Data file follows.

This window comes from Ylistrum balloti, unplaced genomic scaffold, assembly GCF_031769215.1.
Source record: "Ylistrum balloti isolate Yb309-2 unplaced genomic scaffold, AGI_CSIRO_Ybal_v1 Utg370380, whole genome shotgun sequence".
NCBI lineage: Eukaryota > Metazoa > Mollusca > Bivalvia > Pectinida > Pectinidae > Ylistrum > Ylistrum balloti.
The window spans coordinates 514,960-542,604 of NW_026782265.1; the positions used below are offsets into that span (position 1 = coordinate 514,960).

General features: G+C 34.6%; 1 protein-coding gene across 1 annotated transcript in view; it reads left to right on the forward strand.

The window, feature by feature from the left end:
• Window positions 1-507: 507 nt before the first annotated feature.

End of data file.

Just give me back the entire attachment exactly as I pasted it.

This window comes from Ylistrum balloti, unplaced genomic scaffold, assembly GCF_031769215.1.
Source record: "Ylistrum balloti isolate Yb309-2 unplaced genomic scaffold, AGI_CSIRO_Ybal_v1 Utg370380, whole genome shotgun sequence".
NCBI lineage: Eukaryota > Metazoa > Mollusca > Bivalvia > Pectinida > Pectinidae > Ylistrum > Ylistrum balloti.
The window spans coordinates 514,960-542,604 of NW_026782265.1; the positions used below are offsets into that span (position 1 = coordinate 514,960).

General features: G+C 34.6%; 1 protein-coding gene across 1 annotated transcript in view; it reads left to right on the forward strand.

The window, feature by feature from the left end:
• Window positions 1-507: 507 nt before the first annotated feature.